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In The Courts of the Crimson Kings
Sequel to The Sky People

by S M Stirling

      If you enjoyed Edgar Rice Burrough’s A Princess of Mars, then you will be eager to read this series about a similar, alternate Venus and Mars. This series started with The Sky People, and showed what might have happened if man had landed on Venus back in the ‘60s and discovered that it had life. A planet of vibrant, lush jungles teeming with dinosaurs, prehistoric beasts and primitive tribes, complete with beautiful women in fur bikinis. Now the scene changes to Mars, a largely waterless, dying world inhabited by a sophisticated race of the type you don’t want to get on the wrong side of. Aliens seeded this planet with life millions on years ago, and archaeologist Jeremy Wainman is there to excavate the ancient cities of the Deep Beyond, a waterless desert. Jeremy’s companion is a local mercenary, 7’2" in her socks and stunning of course. She also has a secret which is going to make the journey rather more interesting than anticipated...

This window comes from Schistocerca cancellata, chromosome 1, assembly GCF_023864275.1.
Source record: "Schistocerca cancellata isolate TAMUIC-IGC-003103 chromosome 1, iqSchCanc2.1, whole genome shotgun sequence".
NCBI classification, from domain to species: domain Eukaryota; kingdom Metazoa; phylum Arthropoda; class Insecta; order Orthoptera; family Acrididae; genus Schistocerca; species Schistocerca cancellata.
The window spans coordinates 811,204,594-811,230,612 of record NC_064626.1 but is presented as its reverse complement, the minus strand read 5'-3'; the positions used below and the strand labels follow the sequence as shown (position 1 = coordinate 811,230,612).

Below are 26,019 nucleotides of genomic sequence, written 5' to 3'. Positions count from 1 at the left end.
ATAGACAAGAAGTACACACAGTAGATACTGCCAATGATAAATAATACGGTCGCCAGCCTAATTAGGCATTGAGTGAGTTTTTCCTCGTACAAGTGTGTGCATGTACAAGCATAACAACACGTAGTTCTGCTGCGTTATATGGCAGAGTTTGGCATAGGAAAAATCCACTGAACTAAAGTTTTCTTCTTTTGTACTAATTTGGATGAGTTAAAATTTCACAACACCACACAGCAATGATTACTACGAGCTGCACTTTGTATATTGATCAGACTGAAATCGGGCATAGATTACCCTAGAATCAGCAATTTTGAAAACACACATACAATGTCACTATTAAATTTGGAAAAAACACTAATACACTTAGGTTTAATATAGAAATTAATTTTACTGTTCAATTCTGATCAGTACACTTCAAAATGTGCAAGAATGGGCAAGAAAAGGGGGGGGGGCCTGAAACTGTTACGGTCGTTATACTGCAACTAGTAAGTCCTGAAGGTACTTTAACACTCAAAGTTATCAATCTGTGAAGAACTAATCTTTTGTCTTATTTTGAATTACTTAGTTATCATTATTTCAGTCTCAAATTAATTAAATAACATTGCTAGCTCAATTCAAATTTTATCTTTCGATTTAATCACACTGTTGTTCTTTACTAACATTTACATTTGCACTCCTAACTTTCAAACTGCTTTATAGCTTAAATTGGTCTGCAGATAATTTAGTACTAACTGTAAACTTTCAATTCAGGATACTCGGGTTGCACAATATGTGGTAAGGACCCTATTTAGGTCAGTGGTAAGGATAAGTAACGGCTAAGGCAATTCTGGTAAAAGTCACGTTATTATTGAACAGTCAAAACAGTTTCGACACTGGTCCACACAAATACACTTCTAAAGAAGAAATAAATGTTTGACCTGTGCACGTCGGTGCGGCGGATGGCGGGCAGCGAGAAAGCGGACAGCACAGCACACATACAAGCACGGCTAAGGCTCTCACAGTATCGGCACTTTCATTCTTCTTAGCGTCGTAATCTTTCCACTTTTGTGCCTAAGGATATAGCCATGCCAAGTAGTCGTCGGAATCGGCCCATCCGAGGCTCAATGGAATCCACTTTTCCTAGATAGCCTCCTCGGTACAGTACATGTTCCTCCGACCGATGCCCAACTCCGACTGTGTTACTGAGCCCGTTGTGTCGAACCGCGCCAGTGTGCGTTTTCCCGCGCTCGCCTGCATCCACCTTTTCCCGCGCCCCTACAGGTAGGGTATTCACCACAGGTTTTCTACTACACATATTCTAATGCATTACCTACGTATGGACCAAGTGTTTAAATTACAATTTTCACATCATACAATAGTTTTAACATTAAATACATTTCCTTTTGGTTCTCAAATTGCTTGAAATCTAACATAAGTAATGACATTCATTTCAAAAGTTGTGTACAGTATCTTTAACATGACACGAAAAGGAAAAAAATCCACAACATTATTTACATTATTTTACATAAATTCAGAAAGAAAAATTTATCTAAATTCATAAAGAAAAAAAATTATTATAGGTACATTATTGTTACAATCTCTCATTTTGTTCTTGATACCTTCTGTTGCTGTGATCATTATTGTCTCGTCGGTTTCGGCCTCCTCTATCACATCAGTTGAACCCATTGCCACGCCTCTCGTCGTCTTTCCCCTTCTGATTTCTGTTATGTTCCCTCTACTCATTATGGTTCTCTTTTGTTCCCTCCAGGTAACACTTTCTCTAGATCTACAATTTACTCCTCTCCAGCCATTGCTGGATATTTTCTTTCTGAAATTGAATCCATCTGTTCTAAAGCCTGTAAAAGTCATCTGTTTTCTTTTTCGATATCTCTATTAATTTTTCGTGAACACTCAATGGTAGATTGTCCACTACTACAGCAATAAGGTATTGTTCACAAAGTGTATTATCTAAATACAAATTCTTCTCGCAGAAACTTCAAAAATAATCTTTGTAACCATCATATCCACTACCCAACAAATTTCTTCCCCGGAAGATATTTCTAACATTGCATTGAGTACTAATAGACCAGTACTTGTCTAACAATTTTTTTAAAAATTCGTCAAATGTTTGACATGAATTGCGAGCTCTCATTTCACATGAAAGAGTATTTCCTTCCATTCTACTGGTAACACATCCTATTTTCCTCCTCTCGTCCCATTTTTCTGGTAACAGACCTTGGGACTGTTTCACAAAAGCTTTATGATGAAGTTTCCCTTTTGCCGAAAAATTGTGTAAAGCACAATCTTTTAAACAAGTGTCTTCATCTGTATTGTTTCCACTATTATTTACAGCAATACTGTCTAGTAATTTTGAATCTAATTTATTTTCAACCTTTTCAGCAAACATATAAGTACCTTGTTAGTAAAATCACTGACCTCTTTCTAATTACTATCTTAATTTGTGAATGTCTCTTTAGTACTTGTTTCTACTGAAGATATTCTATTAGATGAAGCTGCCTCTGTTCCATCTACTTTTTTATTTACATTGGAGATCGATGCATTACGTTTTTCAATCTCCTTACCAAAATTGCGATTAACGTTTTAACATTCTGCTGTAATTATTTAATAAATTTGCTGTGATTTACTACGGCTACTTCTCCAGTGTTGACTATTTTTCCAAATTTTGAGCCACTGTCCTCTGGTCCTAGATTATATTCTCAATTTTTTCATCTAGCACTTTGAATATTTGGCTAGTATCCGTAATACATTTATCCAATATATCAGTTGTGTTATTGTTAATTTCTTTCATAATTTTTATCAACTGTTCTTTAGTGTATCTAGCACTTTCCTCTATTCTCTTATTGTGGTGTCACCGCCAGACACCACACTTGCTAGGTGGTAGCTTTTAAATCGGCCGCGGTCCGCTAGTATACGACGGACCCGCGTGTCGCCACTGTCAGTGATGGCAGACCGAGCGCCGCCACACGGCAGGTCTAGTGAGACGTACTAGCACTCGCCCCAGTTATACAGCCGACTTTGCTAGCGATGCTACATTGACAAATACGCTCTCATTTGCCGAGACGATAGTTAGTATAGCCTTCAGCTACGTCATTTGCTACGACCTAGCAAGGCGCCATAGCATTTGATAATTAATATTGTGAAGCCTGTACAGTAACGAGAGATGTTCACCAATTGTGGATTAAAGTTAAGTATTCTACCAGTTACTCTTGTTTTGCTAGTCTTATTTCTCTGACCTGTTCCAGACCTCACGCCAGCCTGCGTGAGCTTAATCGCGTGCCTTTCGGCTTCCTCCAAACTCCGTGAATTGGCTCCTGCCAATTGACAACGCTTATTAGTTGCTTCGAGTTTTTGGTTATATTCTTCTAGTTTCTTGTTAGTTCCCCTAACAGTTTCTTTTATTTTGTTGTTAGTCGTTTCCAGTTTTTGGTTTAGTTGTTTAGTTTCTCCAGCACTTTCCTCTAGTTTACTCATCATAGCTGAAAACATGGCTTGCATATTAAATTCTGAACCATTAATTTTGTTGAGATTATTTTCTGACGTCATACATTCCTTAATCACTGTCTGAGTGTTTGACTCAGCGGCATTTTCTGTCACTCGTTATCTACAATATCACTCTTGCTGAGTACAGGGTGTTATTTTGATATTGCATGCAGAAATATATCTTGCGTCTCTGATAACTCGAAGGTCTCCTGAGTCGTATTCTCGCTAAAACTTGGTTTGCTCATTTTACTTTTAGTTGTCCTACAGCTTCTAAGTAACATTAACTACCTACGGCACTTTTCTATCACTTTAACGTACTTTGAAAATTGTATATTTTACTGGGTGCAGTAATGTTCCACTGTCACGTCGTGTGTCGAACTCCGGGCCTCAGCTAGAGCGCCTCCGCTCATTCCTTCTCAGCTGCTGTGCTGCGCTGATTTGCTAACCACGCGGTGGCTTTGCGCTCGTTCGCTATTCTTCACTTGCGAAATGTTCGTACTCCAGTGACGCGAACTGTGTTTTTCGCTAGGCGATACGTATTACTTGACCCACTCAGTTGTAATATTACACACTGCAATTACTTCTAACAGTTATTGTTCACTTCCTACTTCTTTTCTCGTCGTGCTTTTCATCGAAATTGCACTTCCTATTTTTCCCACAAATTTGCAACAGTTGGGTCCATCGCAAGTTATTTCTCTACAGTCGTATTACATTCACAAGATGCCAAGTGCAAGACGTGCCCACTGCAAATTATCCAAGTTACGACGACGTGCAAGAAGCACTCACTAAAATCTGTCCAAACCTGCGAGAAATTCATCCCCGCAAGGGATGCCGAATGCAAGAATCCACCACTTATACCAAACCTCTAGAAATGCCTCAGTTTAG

I enjoyed the contrast between the two worlds, and the fun mix of SF and fantasy; this is a concept older than Tolkein but far less explored, so I hope this series is going to stretch to more than three books. Stirling is a master at world building, and his Martians are more three-dimensional than his Venusians, with more to fight against than prehistoric creatures. An ancient, refined culture is introduced to the reader succinctly, and, incidentally, with a long back-story hinted at that is an absorbing part of the book. This makes the story sound static, but it is anything but. There are adventures aplenty involving dungeons, pirates, live chess games and much plotting. Stirling manages to fit a big story into an enviably small number of pages; this ought to be required reading for anybody about to embark on writing a Tolkeinesque doorstop. I could read any amount of these.

The Book

Tor (Tom Doherty)
March 2008
0765314894 / 9780765314895
Science Fiction
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The Reviewer

Rachel A Hyde
Reviewed 2008
© 2008